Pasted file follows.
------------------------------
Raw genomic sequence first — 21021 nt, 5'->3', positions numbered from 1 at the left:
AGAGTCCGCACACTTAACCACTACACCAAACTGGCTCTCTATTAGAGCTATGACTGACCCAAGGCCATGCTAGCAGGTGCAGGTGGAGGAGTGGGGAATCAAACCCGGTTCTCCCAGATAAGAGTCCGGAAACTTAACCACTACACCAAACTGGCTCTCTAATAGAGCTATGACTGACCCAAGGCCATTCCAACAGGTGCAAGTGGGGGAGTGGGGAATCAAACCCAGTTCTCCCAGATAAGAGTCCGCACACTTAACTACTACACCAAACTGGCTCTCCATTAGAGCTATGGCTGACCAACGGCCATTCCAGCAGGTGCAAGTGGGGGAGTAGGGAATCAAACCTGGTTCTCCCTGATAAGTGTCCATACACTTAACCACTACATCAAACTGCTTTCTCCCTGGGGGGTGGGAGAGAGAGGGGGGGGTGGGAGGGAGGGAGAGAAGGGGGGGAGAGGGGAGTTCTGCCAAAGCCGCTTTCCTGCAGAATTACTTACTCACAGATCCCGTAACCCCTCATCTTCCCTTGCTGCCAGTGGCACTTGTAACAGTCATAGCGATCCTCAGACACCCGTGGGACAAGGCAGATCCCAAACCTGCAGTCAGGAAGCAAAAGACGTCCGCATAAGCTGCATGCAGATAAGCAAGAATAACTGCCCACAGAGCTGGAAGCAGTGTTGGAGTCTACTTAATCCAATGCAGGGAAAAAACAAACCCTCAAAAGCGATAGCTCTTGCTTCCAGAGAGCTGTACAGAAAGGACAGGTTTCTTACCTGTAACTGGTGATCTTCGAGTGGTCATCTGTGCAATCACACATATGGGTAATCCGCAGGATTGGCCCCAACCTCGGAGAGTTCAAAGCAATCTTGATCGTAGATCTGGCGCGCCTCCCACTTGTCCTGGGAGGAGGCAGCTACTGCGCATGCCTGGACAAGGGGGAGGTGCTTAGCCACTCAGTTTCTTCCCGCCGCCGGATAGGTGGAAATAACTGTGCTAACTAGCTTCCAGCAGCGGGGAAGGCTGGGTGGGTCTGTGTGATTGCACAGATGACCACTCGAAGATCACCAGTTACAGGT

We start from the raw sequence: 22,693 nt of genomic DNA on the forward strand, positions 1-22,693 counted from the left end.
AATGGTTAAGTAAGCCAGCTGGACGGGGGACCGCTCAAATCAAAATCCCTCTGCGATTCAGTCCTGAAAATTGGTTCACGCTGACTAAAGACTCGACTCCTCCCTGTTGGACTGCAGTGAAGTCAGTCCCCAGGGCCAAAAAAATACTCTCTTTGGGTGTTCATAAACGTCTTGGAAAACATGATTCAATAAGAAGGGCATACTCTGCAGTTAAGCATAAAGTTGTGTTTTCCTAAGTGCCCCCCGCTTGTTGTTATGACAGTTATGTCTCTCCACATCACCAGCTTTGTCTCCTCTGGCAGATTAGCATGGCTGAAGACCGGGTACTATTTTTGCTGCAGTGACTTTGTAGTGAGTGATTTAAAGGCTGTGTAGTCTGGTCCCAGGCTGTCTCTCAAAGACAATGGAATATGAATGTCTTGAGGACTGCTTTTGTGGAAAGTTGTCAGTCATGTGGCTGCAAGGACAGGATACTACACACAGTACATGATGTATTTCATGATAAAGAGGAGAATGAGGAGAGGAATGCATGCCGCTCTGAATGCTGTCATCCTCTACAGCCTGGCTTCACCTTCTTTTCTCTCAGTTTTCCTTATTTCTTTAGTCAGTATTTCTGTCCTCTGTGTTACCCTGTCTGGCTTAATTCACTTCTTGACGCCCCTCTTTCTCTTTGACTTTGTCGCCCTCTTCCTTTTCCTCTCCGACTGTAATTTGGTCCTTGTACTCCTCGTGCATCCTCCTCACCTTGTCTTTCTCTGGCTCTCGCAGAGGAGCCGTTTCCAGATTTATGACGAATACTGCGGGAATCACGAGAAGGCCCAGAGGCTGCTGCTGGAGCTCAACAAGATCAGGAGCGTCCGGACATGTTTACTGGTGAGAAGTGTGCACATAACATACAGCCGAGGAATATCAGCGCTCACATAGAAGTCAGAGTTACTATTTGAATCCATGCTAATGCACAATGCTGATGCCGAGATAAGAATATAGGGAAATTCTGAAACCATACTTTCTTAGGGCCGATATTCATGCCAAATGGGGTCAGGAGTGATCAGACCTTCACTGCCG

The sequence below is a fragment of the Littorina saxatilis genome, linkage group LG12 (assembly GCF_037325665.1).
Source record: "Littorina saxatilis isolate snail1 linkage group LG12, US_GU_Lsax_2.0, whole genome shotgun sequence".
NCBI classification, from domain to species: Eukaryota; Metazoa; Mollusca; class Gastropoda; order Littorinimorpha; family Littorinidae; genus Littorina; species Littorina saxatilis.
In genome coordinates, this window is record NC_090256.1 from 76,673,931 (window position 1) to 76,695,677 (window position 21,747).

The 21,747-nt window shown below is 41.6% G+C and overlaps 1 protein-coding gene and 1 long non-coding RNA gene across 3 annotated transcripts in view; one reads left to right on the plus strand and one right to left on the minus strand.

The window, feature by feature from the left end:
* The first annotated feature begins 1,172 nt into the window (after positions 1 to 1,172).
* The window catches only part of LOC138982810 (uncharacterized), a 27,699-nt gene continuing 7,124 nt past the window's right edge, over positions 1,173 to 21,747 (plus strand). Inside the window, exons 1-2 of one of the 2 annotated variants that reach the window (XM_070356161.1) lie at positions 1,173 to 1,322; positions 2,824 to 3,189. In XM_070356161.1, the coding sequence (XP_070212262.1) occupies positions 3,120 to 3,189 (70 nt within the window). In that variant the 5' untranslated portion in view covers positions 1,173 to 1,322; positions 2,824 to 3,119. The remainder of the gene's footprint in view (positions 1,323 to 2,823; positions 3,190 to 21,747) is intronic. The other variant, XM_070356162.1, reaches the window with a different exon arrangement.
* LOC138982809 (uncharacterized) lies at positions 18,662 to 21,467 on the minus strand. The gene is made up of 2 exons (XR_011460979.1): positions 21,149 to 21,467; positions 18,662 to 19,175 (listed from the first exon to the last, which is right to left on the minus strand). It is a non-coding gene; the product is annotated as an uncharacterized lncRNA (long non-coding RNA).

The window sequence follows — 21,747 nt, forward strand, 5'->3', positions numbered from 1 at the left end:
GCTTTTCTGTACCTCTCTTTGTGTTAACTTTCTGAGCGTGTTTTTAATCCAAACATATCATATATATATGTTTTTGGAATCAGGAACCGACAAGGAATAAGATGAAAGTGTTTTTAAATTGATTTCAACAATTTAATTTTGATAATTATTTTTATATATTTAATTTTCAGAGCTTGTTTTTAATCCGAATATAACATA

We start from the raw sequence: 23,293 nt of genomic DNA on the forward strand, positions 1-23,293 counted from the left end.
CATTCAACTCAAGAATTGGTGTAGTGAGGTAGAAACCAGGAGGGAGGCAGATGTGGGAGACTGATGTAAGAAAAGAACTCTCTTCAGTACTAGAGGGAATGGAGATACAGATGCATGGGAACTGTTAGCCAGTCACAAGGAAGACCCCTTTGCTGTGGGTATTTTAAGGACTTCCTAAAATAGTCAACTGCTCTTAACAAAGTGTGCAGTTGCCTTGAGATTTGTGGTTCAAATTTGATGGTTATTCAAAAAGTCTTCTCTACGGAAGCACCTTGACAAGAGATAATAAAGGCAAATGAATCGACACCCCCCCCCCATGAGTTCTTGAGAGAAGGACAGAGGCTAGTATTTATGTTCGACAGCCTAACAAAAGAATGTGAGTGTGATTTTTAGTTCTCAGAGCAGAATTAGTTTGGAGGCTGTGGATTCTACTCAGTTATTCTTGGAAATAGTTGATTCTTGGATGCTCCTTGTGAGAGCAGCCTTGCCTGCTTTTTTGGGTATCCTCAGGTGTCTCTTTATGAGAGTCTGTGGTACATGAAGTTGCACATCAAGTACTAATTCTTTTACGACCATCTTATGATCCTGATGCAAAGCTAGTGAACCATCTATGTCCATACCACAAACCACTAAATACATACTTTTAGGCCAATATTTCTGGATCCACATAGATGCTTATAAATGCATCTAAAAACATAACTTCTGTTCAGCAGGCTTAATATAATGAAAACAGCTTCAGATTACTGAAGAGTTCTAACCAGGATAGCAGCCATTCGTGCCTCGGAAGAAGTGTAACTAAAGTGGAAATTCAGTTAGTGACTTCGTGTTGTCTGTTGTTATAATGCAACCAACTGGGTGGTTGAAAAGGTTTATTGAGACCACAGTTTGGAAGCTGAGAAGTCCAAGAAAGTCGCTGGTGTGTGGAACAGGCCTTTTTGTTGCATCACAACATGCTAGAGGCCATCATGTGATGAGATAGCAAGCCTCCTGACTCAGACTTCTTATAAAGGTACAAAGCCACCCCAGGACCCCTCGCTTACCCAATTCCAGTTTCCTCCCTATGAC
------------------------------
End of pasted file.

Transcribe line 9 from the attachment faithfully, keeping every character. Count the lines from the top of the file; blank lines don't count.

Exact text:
The 21,747-nt window shown below is 41.6% G+C and overlaps 1 protein-coding gene and 1 long non-coding RNA gene across 3 annotated transcripts in view; one reads left to right on the plus strand and one right to left on the minus strand.